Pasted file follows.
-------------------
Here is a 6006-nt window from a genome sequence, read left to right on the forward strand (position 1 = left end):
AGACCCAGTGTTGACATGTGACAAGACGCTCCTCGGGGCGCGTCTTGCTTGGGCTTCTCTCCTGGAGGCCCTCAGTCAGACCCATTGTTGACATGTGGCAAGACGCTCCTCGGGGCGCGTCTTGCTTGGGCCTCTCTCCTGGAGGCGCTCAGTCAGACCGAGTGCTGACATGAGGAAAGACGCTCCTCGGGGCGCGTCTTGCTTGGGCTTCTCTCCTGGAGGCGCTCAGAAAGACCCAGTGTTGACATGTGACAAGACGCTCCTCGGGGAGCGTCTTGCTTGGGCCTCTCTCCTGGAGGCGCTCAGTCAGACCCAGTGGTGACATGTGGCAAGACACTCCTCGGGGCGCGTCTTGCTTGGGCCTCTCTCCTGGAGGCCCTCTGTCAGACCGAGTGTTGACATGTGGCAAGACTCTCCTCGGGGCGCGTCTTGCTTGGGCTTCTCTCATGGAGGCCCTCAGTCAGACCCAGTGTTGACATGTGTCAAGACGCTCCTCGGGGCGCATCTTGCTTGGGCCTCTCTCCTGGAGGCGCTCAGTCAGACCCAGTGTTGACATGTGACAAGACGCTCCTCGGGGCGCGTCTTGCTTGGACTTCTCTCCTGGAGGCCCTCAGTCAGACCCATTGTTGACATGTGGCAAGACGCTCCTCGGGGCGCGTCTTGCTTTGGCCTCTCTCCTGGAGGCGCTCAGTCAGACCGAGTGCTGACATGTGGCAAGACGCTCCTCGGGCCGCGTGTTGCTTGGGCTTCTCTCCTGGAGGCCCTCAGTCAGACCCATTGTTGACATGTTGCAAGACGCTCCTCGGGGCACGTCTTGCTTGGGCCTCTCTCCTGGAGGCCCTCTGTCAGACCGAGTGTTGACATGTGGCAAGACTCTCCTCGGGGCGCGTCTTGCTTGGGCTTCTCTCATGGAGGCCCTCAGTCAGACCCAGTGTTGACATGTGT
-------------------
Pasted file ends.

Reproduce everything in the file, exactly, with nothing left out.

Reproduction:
Here is a 6006-nt window from a genome sequence, read left to right on the forward strand (position 1 = left end):
AGACCCAGTGTTGACATGTGACAAGACGCTCCTCGGGGCGCGTCTTGCTTGGGCTTCTCTCCTGGAGGCCCTCAGTCAGACCCATTGTTGACATGTGGCAAGACGCTCCTCGGGGCGCGTCTTGCTTGGGCCTCTCTCCTGGAGGCGCTCAGTCAGACCGAGTGCTGACATGAGGAAAGACGCTCCTCGGGGCGCGTCTTGCTTGGGCTTCTCTCCTGGAGGCGCTCAGAAAGACCCAGTGTTGACATGTGACAAGACGCTCCTCGGGGAGCGTCTTGCTTGGGCCTCTCTCCTGGAGGCGCTCAGTCAGACCCAGTGGTGACATGTGGCAAGACACTCCTCGGGGCGCGTCTTGCTTGGGCCTCTCTCCTGGAGGCCCTCTGTCAGACCGAGTGTTGACATGTGGCAAGACTCTCCTCGGGGCGCGTCTTGCTTGGGCTTCTCTCATGGAGGCCCTCAGTCAGACCCAGTGTTGACATGTGTCAAGACGCTCCTCGGGGCGCATCTTGCTTGGGCCTCTCTCCTGGAGGCGCTCAGTCAGACCCAGTGTTGACATGTGACAAGACGCTCCTCGGGGCGCGTCTTGCTTGGACTTCTCTCCTGGAGGCCCTCAGTCAGACCCATTGTTGACATGTGGCAAGACGCTCCTCGGGGCGCGTCTTGCTTTGGCCTCTCTCCTGGAGGCGCTCAGTCAGACCGAGTGCTGACATGTGGCAAGACGCTCCTCGGGCCGCGTGTTGCTTGGGCTTCTCTCCTGGAGGCCCTCAGTCAGACCCATTGTTGACATGTTGCAAGACGCTCCTCGGGGCACGTCTTGCTTGGGCCTCTCTCCTGGAGGCCCTCTGTCAGACCGAGTGTTGACATGTGGCAAGACTCTCCTCGGGGCGCGTCTTGCTTGGGCTTCTCTCATGGAGGCCCTCAGTCAGACCCAGTGTTGACATGTGT